Again, I'm still fairly new to Honda ownership and I've looked for more info already but theres not much out there so far for the 9th gens and even the service tech I talked to on the phone didn't seem to know if it was necessary. What do you guys think?
What did the temperature gauge read? If the car was not running hot or was overheating why would you check the coolant level?

I would take the car to the dealer where you purchased it and tell them that they didn't service or make ready the coolant level correctly so you added the non Honda coolant so she could make it to work. Have them flush the system and refill it properly with the Honda coolant because they didn't do their job correctly. Why should you have to purchase the coolant and crawl around under the car and then dispose of the coolant?
 

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Discussion Starter · #8 ·
Knowing what I know about GM Dex-Cool I would get it out of your car ASAP. I had some bad experiences with it in 90s GM products.

Jay
Well the stuff has worked great for me in all my chevys I've owned but since we are talking about Hondas now I will get it out ASAP. I guess I'll have to keep two kinds of coolant on hand from now on, I can live with that.

Mine sits below the minimum line since the day I bought it, 1/1/13. No problem since. I need to do an oil change, I will ask Honda dealership to pour in the Honda blue coolant while I'm there.


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I may have been over cautious but I was surprised at how hot everything felt the first night and didn't want any overheating problems on the way to work the next day.


Flyboy: It was not overheating but I wanted to check out the engine when we got home just to see the goods and the amount of heat shocked me. Good point about having the dealer do it, I would get some enjoyment out of doing it myself but there are better things I could do and disposing of fluids is a pain.
 

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Remember the catalytic converter is right at front center bolted to the head, lots of heat coming off that! You may also want to make sure your cooling fans are working.
 

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Mine was at the min mark when I got it too, a little distilled water and was good to go.
This is what Dex-cool does to cooling systems, I would piss in my rad before putting that in anything I drive....
 

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You guys are checking level when the engine is at operating temperature, right? The Owners Manual says to check at each refuel which I take to mean you should be checking on an engine at operating tempetature. The readings will be different on a hot and cold engine.

Jay
 

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Dexcool is fine on its own in cars that are designed for it, but mixing it is what causes problems. From what I gather it can turn things rather sludgy. So, yes get it out sooner rather than later. Always have some blue Honda coolant on hand for those little adds that it may need on occasion.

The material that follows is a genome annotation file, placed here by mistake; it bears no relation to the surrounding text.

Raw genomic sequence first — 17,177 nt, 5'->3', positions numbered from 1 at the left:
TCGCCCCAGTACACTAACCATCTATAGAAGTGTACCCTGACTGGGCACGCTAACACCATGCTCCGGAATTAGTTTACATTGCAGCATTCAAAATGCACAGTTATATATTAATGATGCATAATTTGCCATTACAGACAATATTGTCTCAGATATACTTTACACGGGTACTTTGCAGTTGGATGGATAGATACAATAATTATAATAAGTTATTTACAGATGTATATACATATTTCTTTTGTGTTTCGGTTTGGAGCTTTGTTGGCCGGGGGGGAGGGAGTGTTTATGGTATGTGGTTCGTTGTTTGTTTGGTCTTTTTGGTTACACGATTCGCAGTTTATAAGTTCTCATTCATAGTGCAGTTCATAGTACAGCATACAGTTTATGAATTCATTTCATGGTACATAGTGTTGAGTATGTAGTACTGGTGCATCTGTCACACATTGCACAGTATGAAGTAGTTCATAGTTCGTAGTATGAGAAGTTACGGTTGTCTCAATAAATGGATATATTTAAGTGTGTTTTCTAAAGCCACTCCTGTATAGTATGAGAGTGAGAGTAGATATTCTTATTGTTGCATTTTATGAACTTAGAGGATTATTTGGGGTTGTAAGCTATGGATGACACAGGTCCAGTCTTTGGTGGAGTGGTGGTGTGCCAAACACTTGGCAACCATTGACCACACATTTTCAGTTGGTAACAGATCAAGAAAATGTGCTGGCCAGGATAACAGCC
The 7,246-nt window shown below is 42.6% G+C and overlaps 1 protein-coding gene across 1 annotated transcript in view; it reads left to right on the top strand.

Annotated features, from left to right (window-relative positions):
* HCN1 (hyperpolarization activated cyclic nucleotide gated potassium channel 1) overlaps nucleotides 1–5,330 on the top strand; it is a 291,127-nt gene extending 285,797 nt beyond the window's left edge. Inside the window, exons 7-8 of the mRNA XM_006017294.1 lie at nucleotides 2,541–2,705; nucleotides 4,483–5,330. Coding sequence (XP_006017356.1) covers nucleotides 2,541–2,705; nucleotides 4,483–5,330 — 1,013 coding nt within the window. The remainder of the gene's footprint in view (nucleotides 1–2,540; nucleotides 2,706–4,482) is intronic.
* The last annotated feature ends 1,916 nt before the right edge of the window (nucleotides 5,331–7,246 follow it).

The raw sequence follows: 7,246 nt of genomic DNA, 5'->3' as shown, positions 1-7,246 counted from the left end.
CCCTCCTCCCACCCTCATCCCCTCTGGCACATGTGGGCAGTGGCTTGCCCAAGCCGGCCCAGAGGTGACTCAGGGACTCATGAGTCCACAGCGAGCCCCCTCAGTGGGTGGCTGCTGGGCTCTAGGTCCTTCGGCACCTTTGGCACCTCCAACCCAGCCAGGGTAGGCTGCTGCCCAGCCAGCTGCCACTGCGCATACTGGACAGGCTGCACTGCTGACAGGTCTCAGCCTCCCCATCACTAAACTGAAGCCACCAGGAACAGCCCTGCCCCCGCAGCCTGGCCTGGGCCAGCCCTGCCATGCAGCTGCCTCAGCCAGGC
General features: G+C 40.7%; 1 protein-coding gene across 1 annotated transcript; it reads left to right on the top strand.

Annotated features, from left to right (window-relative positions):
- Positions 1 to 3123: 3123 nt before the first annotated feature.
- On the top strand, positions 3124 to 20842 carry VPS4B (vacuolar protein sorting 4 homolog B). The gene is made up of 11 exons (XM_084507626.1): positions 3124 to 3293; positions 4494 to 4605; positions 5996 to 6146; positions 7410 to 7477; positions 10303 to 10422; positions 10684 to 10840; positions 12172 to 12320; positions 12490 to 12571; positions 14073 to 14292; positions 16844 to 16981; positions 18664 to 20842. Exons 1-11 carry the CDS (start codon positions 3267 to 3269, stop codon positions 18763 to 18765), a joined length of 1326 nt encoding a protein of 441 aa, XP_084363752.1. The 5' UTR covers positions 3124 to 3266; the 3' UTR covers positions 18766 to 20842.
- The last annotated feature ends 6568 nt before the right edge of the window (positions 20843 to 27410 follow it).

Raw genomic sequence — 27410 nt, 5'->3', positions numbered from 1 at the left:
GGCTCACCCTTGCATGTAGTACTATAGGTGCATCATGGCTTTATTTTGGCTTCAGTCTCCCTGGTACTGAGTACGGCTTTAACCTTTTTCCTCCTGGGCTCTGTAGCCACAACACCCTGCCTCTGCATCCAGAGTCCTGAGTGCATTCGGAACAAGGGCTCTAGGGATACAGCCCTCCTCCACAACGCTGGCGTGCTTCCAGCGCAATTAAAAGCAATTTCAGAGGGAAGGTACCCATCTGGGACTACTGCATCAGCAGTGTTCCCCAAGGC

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Discussion Starter · #13 ·
Remember the catalytic converter is right at front center bolted to the head, lots of heat coming off that! You may also want to make sure your cooling fans are working.
That's good to know, I never thought about that.

Mine was at the min mark when I got it too, a little distilled water and was good to go.
This is what Dex-cool does to cooling systems, I would piss in my rad before putting that in anything I drive....
:eek: Aghhhhhh!
 

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^^^ hehe. From what I understand it's an issue of both mixing the coolants and/or exposing the DC to air that caused the sludging problems. Those systems were sealed IIRC. Still a shoddy coolant in my opinion....
 

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Like crossing the streams in Ghostbusters....it's bad to mix.
 

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Dexcool is fine on its own in cars that are designed for it, but mixing it is what causes problems. From what I gather it can turn things rather sludgy. So, yes get it out sooner rather than later. Always have some blue Honda coolant on hand for those little adds that it may need on occasion.
In the end, and GM will never admit it, it was found that Dex-Cool can only be used on closed systems. Closed systems are systems that have the cap on the expansion tank and not the Radiator. Exposure to air is what does Dex-Cool in. Dex-Cool is the reason for so many intake gasket failures in the late 90s on GM cars.

IIRC our lil Hondas have the Rad Cap on the radiator.

EDIT: DevilDogDoc beat me to it...

Jay
 

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You shouldn't run with mixed coolant. You could fall down and spill it all over.